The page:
These comments need to be taken in the spirit in which they are intended for they are not criticisms. They are provided as a point of comparison only. 

At Very Fine this coin rests in the top 100-plus examples and is three grades higher than your average 1930 Penny.

 


1930-Penny-OBV-Example-4-GF-41089-August-2021

AS A POINT OF COMPARISON
1930 Penny - Quality Fine to Good Fine

The most popular entry point for 1930 Penny buyers is at the grading level of Fine to Good Fine.

This is your average circulated coin.

The central diamond is obliterated or perhaps just showing the top right-hand side only.

Six pearls are evident in varying strengths. The seventh and eight pearl are totally flattened. And the oval to left of the central diamond is half showing. Obvious wear is creeping into the rest of the band in the crown, the pearls and the remaining oval.

At least 500 1930 Pennies would become available (over time) at this quality level.

 


Header-Coppers-1920s-1930s-41446-August-2021
COIN
Copper rarities struck in the 1920s and '30s
QUALITY
Six coins detailed individually below
PRICE
Six coins detailed individually below
COMMENTS
Australians just love their coppers ... the Penny and the Halfpenny. They are the coins that were within financial reach of the 'man in the street'. Whereas the sovereign was the domain of the privileged few, a copper coin could be enjoyed by everyone. And in top quality or struck to glorious proof quality, the coin became a numismatic treasure. We have put together a treasure trove of six coins for you to enjoy, four stunning proof coins struck at the Melbourne Mint. And two elite coins that were struck as circulating currency, also at the Melbourne Mint. By virtue of their quality and rarity, each coin is at the pinnacle of its type.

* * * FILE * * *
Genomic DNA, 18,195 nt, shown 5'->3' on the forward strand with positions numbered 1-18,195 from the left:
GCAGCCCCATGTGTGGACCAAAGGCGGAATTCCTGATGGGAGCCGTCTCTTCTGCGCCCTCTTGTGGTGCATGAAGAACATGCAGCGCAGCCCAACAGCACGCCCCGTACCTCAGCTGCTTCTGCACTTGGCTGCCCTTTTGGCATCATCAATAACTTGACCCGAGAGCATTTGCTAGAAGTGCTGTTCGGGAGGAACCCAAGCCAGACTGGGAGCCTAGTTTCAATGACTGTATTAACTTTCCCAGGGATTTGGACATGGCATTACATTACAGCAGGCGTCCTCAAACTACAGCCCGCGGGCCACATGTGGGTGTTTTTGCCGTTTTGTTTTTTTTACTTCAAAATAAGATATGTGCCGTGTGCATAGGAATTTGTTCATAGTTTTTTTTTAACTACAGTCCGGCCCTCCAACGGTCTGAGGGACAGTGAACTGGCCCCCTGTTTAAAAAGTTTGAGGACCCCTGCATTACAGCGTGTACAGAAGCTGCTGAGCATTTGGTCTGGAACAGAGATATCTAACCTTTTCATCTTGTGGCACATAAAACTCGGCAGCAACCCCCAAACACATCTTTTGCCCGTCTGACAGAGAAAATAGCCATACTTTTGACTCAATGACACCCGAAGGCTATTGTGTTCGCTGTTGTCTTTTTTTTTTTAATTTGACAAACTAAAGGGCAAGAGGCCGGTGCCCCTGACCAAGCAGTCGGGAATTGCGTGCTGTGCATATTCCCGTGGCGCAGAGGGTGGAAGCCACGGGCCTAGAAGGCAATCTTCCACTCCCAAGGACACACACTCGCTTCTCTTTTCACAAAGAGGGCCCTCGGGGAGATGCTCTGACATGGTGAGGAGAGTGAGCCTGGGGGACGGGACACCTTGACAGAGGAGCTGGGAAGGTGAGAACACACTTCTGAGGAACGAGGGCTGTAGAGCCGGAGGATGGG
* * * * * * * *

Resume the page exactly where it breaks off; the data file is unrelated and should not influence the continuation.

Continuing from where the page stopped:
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Square-Coppers-1930-gEF-41446-41089-August-2021

Commonwealth of Australia 1930 Penny, Good Extremely Fine and ranked number 3 for quality. 

NOW SOLD

COIN
A 'Diamond & Pearl' 1930 Penny, ranked number three for quality.

QUALITY
Good Extremely Fine with a full central diamond and eight clear pearls.

PRICE
$195,000

COMMENTS
One of the very finest examples of Australia's classic copper rarity housed in a leather lined presentation case constructed from Australian Huon Pine and Blackwood, hand made by craftsman Anton Gerner.


Square-Coppers-Proof-1935-Rev-41446-41110-August-2021

Brilliant Proof 1935 Penny. Also available its partner, the Proof 1935 Halfpenny, perfectly matched to the penny. (See below)

NOW SOLD

COIN
Proof 1935 Penny struck at the Melbourne Mint

QUALITY
Brilliant FDC

PRICE
$25,000

COMMENTS
This Proof 1935 Penny is a numismatic super-star. The coin has glass-like surfaces and original copper brilliance on both reverse and obverse. Heavy striations reflect zealous preparation of the dies resulting in a superb strike. It is Melbourne Mint proof coining at its best and offers quality that is rarely ever seen.


Square-Proof-1935-Halfpenny-Rev-41446-41133-August-2021

Brilliant Proof 1935 Halfpenny. Available individually. Or as a perfectly matched pair with the Proof 1935 Penny shown above.

COIN
Proof 1935 Halfpenny struck at the Melbourne Mint

QUALITY
A stunning FDC with full copper brilliance

PRICE
$18,500

COMMENTS
If you think the Proof 1935 Penny shown above looks good, then wait until you see this Proof 1935 Halfpenny. The coin is magnificent and the perfect partner to the Proof 1935 Penny. This coin also has glass-like surfaces and original copper brilliance on both reverse and obverse and has a superb strike. A collector will wait decades to acquire proofs of this calibre.


Square-Coppers-Proof-1923-41446-39176-August-2021

The fields of this Proof 1923 Penny are as smooth and as reflective as glass. Under magnification, striations are noted on both obverse and reverse. There is underlying copper brilliance on the reverse and also on the obverse and the edges are highly polished. 

NOW SOLD

COIN
Proof 1923 Penny struck as a Coin of Record at the Melbourne Mint

QUALITY